INTRODUCTION In March 2020, the coronavirus disease 2019 (COVID-19) pandemic forced medical schools in the Philippines to stop face-to-face learning activities and abruptly shift to an online curriculum. This study aimed to identify barriers to online learning from the perspective of medical students in a developing country. METHODS The authors sent out an electronic survey to medical students in the Philippines from 11 to 24 May 2020. Using a combination of multiple choice, Likert scale, and open-ended questions, the following data were obtained: demographics, medical school information, access to technological resources, study habits, living conditions, self-assessment of capacity for and perceived barriers to online learning, and proposed interventions. Descriptive statistics were calculated. Responses were compared between student subgroups using nonparametric tests. RESULTS Among 3,670 medical students, 3,421 (93%) owned a smartphone and 3,043 (83%) had a laptop or desktop computer. To access online resources, 2,916 (79%) had a postpaid internet subscription while 696 (19%) used prepaid mobile data. Under prevailing conditions, only 1,505 students (41%) considered themselves physically and mentally capable of engaging in online learning. Barriers were classified under five categories: technological, individual, domestic, institutional, and community barriers. Most frequently encountered were difficulty adjusting learning styles, having to perform responsibilities at home, and poor communication between educators and learners. DISCUSSION Medical students in the Philippines confronted several interrelated barriers as they tried to adapt to online learning. By implementing student-centered interventions, medical schools and educators play a significant role in addressing these challenges during the COVID-19 pandemic and beyond.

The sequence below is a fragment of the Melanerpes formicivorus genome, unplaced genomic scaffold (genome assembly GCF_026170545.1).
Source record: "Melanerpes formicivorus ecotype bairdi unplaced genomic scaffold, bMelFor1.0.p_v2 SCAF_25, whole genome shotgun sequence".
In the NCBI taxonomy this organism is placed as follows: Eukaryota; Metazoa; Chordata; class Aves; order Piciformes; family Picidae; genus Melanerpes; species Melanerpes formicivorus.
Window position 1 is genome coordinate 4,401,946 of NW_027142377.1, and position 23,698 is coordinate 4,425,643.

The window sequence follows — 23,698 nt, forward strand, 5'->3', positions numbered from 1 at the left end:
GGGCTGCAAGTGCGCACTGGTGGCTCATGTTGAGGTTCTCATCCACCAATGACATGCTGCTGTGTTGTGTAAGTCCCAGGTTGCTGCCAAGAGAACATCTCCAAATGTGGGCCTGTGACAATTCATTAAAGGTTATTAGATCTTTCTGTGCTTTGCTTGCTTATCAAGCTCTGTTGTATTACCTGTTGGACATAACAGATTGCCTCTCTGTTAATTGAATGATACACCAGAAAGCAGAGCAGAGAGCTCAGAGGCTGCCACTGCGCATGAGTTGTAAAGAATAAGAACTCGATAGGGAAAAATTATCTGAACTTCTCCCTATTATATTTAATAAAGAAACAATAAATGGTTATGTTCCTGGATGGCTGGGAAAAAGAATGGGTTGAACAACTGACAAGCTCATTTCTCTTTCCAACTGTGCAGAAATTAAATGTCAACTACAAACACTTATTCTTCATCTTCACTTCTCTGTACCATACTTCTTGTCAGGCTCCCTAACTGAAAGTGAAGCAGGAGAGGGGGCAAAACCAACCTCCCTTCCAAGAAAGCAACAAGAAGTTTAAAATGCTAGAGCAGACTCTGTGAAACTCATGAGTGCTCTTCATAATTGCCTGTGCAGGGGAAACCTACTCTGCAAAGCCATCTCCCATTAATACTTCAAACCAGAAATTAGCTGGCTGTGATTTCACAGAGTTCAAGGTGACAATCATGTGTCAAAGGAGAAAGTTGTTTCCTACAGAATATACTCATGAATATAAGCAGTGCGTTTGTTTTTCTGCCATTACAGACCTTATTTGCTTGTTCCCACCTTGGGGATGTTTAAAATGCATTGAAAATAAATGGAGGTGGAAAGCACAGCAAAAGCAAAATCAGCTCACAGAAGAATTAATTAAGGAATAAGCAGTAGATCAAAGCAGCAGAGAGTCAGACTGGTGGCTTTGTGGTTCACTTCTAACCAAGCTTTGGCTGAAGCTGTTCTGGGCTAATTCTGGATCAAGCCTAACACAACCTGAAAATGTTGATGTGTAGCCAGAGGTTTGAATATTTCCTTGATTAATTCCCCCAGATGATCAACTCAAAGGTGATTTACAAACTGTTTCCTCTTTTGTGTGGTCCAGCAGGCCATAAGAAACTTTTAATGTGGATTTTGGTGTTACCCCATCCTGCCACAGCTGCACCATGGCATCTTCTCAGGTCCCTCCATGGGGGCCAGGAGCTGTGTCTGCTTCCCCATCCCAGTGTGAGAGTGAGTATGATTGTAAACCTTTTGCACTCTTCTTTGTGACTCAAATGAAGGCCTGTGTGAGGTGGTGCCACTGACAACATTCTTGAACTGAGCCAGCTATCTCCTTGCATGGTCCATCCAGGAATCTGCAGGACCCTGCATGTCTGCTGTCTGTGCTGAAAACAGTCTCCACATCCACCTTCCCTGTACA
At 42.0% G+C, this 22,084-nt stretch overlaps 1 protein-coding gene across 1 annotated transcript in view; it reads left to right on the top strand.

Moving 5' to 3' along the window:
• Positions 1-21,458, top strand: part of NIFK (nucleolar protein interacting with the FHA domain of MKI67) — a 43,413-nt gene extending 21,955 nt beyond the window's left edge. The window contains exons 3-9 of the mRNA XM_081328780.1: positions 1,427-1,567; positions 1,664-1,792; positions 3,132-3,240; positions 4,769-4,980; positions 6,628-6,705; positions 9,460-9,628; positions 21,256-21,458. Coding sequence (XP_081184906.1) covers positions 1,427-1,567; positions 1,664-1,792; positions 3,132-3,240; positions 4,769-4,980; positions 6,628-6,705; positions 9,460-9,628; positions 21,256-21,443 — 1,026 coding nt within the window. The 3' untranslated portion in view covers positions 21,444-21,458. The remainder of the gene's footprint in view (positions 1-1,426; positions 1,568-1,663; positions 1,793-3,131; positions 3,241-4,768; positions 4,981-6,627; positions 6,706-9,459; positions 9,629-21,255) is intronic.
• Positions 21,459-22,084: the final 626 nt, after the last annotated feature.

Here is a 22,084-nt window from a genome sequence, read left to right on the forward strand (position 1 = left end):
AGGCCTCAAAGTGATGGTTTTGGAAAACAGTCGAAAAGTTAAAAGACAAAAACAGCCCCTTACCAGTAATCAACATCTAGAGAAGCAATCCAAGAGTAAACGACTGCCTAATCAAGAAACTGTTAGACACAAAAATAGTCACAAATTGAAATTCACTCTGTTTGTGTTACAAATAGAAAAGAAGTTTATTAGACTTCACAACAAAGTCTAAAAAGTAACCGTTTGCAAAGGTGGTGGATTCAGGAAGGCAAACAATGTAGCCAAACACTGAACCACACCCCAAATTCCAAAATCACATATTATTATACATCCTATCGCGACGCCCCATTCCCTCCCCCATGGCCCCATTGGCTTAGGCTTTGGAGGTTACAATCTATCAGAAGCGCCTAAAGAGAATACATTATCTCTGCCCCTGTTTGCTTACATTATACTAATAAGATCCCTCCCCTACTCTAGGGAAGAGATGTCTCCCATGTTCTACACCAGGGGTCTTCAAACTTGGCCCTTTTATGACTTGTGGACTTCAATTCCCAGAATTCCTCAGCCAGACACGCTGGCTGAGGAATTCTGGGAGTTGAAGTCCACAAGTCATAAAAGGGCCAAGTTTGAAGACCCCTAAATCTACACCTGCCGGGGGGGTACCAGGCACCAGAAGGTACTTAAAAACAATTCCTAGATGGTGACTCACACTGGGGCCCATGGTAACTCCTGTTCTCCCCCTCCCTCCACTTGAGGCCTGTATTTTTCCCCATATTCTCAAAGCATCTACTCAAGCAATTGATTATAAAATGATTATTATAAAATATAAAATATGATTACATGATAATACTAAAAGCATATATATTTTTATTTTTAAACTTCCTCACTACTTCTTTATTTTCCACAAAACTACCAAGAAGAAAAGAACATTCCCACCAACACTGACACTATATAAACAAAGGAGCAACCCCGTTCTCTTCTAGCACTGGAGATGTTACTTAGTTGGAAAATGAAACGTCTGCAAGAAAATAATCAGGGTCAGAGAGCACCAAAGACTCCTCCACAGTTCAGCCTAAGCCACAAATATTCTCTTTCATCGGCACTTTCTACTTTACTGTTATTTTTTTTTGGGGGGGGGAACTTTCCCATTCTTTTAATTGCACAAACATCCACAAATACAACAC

Collection : COVID-19 SARS-CoV-2 preprints from medRxiv and bioRxiv